Songwriting Analyzing a song

To become a better songwriter and/or producer you simply must practice a lot. But to find out where you need to improve your skills, you need feedback. Therefore, regularly ask for the opinion of someone you respect in the music field about the songs you are making. You don’t have to take everything lightly but take a critical look at yourself and your own work. But it can also be very educational the other way around; listen to some of your favorite artists and analyze their songs. Why are they so good? If you analyze them well, you can extract a lot of information that you can use to get better at songwriting yourself. That is why we regularly analyze songs at the Wisseloord Academy. So, what can you pay attention to?

Song structure

First the structure. What does the song look like (in general)? How long are the verses relative to the chorus? Is a pre-chorus used? And if so, in what way? Is there a bridge in the song? Is there an instrumental bridging or a post-chorus? Put this on paper in as much detail as possible in a chronological order.


Once you have determined the structure, you can start analyzing the lyrics. What is the story and how is it told? What is the function of the verses; is there a situation that is described or a question asked? And is the chorus to this perhaps the answer or consequence? Try to determine the function of the lyrics per part of the structure. Also look at what language is used. For example, is it straightforward or very cryptically written?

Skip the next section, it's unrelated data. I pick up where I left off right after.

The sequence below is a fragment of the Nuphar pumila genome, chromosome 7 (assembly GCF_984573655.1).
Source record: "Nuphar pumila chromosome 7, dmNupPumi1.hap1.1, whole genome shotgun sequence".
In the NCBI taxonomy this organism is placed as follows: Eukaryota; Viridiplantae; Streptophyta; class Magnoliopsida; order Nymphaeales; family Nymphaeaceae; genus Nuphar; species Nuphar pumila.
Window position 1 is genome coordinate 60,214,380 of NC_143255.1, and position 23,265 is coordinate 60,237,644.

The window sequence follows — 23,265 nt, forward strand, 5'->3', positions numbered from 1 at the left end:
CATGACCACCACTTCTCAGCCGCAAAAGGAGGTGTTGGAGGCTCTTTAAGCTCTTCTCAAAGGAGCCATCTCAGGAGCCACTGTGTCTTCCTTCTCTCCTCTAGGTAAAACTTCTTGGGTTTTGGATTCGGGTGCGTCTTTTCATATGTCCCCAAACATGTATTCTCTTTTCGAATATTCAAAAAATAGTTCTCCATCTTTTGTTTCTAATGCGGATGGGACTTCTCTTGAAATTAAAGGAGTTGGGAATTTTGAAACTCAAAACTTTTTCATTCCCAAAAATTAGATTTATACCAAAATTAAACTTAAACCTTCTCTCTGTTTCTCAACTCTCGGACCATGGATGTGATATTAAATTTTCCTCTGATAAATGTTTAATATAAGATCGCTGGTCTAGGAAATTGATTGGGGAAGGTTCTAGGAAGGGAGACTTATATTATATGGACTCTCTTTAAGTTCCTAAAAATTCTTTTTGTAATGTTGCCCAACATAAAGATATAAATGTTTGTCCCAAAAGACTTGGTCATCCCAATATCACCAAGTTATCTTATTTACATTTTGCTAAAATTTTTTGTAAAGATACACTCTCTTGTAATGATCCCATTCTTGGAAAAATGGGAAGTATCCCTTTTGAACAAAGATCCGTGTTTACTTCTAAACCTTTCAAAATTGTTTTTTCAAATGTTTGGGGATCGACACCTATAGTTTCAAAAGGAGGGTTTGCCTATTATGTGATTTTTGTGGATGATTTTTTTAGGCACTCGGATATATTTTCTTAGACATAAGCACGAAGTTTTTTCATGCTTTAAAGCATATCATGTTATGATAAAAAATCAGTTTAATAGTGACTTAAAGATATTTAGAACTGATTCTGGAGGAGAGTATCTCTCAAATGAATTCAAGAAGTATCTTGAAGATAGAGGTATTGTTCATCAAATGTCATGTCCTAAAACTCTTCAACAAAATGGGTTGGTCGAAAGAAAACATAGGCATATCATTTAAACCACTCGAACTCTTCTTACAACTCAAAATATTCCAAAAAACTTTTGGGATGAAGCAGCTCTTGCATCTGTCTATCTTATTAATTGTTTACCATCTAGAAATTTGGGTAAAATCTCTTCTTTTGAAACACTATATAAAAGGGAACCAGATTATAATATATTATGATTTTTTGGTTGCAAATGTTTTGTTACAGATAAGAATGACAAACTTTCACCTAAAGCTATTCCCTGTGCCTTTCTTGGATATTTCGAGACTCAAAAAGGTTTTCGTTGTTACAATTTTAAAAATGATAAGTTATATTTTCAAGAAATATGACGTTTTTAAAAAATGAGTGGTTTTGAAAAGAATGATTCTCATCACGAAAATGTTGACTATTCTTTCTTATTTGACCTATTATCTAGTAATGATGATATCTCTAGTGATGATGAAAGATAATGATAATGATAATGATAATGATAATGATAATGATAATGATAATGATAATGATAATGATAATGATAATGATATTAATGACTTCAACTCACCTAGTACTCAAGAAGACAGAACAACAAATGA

Again, distinguish between the different parts of the song and determine what the differences are per part. The melody roughly consists of three parts; intervals (the musical distance between two notes), the rhythm and note lengths. These will probably vary per part of the structure, just take a look.


Last but not least; the arrangement, or the music. Often there are noticeable differences between, for example, the verses and the chorus. For example, the arrangement is ‘smaller’ and ‘calmer’ in the verses and ‘fuller’ and ‘more exuberant’ in the chorus. At least, in most cases, there are always exceptions. Also analyze this for the selected song.

In the end, this is how you analyzed a song. Do this with several more and see if there are any similarities. Draw your conclusions from this and see what you can possibly apply in your own music.

To read more about Songwriting and how to improve the process of developing, creating and refining recorded music visit our knowledge base page about Songwriting.